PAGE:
Embodiments of the present invention generally pertain to mechanisms that enable a can to be re-sealed after opening. Certain specific embodiments are configured to interface with a typical can and enable it to be re-sealed by a consumer.

Cans are well known by consumers around the world and are available in a variety of shapes and sizes. Although they are widely used, there are many problems associated with the typical can.

One example of a problem that can occur applies specifically to cans used to store carbonated beverages. When the can is opened, carbonation escapes and, over a short time, the beverage becomes flat. This is also a problem for alcoholic and other beverages. In many instances, the entire contents of the can are not immediately consumed after opening. As a result, the remaining beverage is wasted as the lack of carbonation is undesirable to most consumers. Due to this waste and the lack of economical resealing mechanisms previously know in the art, it is difficult to market larger sized cans.

Another problem associated with cans occurs after opening when the open mouth of the can allows dirt or other unwanted debris to enter and contaminate the contents of the can, such as in the case with carbonated, alcoholic, non-alcoholic, juice and water beverages. This can result in undesirable beverage conditions and a wasteful disposal of remaining beverage. Yet another problem with cans occurs when an at least partially full can is accidentally spilled, such as in the case with carbonated, alcoholic, non-alcoholic, juice and water beverages. Spilled beverages can lead to stains and other unwanted results. Can spills occur frequently and may happen under potentially dangerous circumstances such as while driving an automobile.

Because of the problems associated with cans, their use has become increasingly unpopular. There remains a need for a convenient and cost-efficient means to re-seal an opened can.

SUMMARY OF THE INVENTION

Embodiments of mechanisms for re-sealing cans are disclosed. The mechanisms are adaptable to cans currently on the market. The mechanisms can be marketed as a stand alone (i.e., a post-purchase product), or alternatively, they can be applied by a manufacturer (e.g., a cola bottling or canning company) to existing cans (e.g., during a filling stage of the manufacturing process). In one embodiment, a can re-sealing mechanism includes an inner and outer flange configured to engage inner and outer surfaces of a can.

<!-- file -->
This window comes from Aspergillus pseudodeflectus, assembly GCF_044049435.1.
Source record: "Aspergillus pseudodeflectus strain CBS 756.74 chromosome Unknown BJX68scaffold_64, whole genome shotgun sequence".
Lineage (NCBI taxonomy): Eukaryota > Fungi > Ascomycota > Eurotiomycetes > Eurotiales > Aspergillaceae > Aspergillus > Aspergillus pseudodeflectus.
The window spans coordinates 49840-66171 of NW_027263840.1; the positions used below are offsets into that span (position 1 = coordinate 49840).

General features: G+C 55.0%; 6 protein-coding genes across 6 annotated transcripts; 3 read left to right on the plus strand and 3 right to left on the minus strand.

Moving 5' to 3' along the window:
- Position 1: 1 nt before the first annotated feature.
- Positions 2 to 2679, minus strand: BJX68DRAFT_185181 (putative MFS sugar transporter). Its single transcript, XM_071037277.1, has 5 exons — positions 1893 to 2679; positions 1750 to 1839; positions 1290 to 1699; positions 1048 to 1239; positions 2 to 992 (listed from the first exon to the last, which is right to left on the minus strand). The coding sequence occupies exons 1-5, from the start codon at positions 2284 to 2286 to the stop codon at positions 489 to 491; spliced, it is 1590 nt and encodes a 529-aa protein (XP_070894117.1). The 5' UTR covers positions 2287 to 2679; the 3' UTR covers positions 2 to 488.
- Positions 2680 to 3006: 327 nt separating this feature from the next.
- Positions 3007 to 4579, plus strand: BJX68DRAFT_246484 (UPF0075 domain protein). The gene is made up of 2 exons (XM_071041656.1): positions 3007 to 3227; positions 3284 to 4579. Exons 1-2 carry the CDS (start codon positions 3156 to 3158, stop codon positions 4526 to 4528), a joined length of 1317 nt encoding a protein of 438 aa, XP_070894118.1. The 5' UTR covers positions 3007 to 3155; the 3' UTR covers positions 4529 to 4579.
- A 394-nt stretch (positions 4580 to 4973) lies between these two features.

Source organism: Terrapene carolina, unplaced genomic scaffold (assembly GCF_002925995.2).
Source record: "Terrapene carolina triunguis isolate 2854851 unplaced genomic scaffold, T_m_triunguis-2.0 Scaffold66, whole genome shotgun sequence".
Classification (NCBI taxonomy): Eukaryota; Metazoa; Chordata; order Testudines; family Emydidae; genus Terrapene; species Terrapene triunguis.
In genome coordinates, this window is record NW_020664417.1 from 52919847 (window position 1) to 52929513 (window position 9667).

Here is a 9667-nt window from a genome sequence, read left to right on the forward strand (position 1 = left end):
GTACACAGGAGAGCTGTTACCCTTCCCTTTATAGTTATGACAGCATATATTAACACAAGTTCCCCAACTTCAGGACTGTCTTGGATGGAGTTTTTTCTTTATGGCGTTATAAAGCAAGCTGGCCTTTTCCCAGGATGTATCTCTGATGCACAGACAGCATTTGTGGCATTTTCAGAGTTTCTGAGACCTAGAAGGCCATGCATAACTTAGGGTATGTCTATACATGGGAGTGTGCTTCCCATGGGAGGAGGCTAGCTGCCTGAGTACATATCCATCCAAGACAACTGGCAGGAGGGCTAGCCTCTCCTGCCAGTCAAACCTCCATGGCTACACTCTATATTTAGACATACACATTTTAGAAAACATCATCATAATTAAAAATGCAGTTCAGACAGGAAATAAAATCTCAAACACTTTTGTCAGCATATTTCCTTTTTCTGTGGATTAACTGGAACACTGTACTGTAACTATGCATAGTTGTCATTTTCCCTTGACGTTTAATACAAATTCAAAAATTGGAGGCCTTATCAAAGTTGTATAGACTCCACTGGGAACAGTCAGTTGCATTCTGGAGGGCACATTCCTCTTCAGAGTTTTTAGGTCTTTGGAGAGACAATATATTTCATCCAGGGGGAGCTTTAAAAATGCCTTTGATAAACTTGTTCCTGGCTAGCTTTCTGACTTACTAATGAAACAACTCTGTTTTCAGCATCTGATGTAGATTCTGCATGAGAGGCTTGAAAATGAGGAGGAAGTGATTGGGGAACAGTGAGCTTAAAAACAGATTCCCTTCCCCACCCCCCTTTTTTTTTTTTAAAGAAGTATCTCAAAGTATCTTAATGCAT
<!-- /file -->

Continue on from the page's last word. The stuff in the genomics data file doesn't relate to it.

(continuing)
BRIEF DESCRIPTION OF THE DRAWINGS

FIGS. 1A and 1B are top and side views, respectively, of a mechanism for re-sealing a can.

FIG. 2 is a side view of a re-sealing mechanism including a tab opener.

FIG. 3 is a side view of a re-sealing mechanism including a plurality of sealing flanges.

FIG. 4 is a schematic side cross-section view illustrating functionality associated with a re-sealing mechanism.

FIG. 5 is a top perspective view of a re-sealing mechanism engaged to a can.

FIGS. 6A and 6B are top views of a can illustrating operation and alignment of a re-sealing mechanism.

FIG. 7 is a schematic side cross-section view illustrating additional functionality associated with a re-sealing mechanism.

FIG. 8 is a top perspective view of a re-sealing mechanism engaged to a can.

DETAILED DESCRIPTION OF ILLUSTRATED EMBODIMENTS

In accordance with one aspect of the present invention, mechanisms disclosed herein for re-sealing cans are each a sole component separate from the can itself. In one embodiment, the mechanisms are adaptable to cans currently on the market. The mechanisms can be marketed as a stand alone (i.e., a post-purchase product), or alternatively, they can be applied by a manufacturer (e.g., a cola bottling or canning company) to existing cans (e.g., during a filling stage of the manufacturing process).

FIGS. 1A and 1B, in accordance with one aspect of the present invention, are top and side views, respectively, of a mechanism 100 for re-sealing a can. Mechanism 100 includes a plug portion comprising an outer flange 102 and inner flange 104 configured to engage opening-area surfaces of a can or similar container. In accordance with one embodiment, the plug portion is configured to at least partially close the opening in the can. Flanges 102 and 104 are sized such that they are larger than the can opening thus enabling them to extend beyond the diameter of the opening. In accordance with another embodiment, inner flange 104 is constructed of a resilient material, examples include but not limit to FDA approved silicone elastomers, silastic silicone rubber, etc., such that it may deform or elongate thereby enabling it to be pushed through the opening of the can. Inner flange 104 is also illustratively constructed of a material that is biased toward returning to its neutral shape (i.e., the shape illustrated in FIG. 1B). In one embodiment, inner flange 104 is constructed of a shape-memory polymer.